Rooster Recap: ‘Community’ 5.07: “Bondage and Beta Male Sexuality”

Rooster Recap

Season 5: 1 & 2 | 3 | 4 | 5 | 6 | 7 | 8 | 9 | 10 | 11 | 12 | 13

Community has returned! After the mid-season break, the show is back on air and will be continuing the Season I Never Expected Would Happen over the next several weeks. I will be recapping them, although I am altering my formula somewhat this week: rather than go scene-by-scene, as the show does, I am going to talk about the story-lines one at a time. It just seems to make more sense. Anyway…

Professor Ian Duncan wants to sleep with Britta, and asks Jeff for advice. Ignoring the incredible creepiness of the deliberately manipulative and objectifying nature of this (I guess this is a recap, so I should probably keep those judgements out of it for now), Jeff tells him to find a local charity event. He picks a fundraiser for starving children with cleft palates at a local theater, and Britta is immediately enchanted; sadly for him, so are Annie, Shirley, and Chang. Jeff is subsequently roped in, and only Abed avoids the situation by telling everyone that he’ll be dressing up as Kickpuncher for the premiere of a reboot.

At the theater, Annie and Shirley leave after the show and Chang takes a phone call, which leads to an argument with the person on the other end of the line. However, in his attempt to duck out from the lobby, he (unbeknownst to him) ends up on a stage in front of a college-age crowd. They applaud what they think is an emotional performance, and his appreciation of attention spurs a monologue about his childhood. After it’s over, he goes into the lobby to find a janitor, who claims that theater has been shut down since an accident killed the attendees several years ago. Believing they are all ghosts, he runs back into the theater to inform the audience, but they claim that the janitor is a ghost. Chang slowly loses it with psychological whiplash, and leaves the place crying. Ken Jeong gives a great performance here, and provides some laughs in a largely laugh-less episode; although it might not have much meaning to the overall plot of the show or even the episode, it did grant some balance.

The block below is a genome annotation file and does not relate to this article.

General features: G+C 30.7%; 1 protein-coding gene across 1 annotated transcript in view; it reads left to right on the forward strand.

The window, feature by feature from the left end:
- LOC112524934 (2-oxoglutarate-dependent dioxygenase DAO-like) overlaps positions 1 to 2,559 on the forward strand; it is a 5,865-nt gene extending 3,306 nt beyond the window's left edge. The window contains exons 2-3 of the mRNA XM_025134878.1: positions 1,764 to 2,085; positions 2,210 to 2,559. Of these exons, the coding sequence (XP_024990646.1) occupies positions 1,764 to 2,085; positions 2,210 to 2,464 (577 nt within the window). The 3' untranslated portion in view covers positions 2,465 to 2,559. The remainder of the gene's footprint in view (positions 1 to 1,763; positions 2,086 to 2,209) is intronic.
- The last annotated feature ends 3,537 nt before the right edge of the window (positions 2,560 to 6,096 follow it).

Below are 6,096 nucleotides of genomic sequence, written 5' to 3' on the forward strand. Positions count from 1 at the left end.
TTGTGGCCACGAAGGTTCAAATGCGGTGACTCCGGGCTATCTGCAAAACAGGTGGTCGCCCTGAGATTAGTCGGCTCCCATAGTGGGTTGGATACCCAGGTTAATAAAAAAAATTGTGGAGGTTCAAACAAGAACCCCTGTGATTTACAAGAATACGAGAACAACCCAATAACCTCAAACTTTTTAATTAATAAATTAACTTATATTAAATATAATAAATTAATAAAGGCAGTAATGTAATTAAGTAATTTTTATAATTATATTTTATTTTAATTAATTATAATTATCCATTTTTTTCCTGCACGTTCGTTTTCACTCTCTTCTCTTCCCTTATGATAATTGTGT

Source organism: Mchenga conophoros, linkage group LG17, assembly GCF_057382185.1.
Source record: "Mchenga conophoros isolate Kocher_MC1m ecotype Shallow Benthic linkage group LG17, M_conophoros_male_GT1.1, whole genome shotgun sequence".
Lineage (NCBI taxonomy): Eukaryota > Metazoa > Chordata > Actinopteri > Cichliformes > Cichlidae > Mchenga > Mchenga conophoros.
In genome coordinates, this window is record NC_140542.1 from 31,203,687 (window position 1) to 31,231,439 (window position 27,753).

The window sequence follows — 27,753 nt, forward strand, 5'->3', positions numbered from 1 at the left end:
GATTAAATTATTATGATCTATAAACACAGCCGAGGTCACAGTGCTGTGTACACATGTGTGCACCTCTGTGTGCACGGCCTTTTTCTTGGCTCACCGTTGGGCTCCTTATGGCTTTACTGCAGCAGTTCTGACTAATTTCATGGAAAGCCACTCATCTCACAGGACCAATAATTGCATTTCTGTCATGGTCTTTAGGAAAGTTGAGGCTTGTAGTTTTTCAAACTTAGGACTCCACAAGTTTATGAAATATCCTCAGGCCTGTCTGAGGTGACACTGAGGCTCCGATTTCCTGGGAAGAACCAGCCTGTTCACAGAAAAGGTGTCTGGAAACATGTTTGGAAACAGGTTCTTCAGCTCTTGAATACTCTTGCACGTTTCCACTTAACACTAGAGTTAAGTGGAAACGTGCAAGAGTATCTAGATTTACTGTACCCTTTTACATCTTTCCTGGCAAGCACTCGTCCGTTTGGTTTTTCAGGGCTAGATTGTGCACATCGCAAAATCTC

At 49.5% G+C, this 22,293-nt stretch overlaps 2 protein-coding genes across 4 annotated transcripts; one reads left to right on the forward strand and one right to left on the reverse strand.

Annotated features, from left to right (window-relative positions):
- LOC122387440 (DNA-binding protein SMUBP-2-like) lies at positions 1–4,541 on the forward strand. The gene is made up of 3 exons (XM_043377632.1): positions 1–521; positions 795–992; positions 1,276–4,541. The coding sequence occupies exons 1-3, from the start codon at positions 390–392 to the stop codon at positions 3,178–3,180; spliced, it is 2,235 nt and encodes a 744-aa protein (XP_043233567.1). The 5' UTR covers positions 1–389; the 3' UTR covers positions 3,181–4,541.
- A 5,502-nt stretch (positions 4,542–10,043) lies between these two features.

Meanwhile, Duncan continues to lie in order to seduce Britta (seriously gag-worthy), but she’s distracted by the hosts of the event: a few of her old anarchist friends from her activist days. Duncan tells Jeff that he’s waiting to be a shoulder to cry on. While Jeff points out the creepiness of this, I can’t help but feel that the disgustingness of this character is written off too much for cheap laughs; it’s becoming increasingly problematic.

NBC
Dude’s a scuzz.

Britta’s friends commend her political passion in a speech to the charity attendants, and they give her the chance to talk to the crowd. She gives a nice little speech, showing that the Community writers remember that she has a brain, and Jeff is attracted to her because everyone in the room likes her. He decides to stay rather than bail with the clear motivation of talking to Britta again. Britta, meanwhile, talks about how she and her friends have sold out, and proposes some good ol’ fashioned political graffiti. The others remark that she has “the least to lose” and that any illegal activities would hurt them.  Their condescension reveals that they now believe activism is for those with no wealth or career options, and Britta leaves, distraught. Duncan takes this opportunity to see if she would like to “go somewhere else” in what is far too creepy and not nearly funny enough to fit into a Community subplot.

Duncan does have a moment of realization that what he’s doing is wrong and drops Britta off at her home, allowing her to become more comfortable with herself. Both realize they don’t necessarily have any close friends, but this yields character growth in the right direction. Jeff and Duncan mend their friendship, and the whole situation seems to make everyone feel a bit better.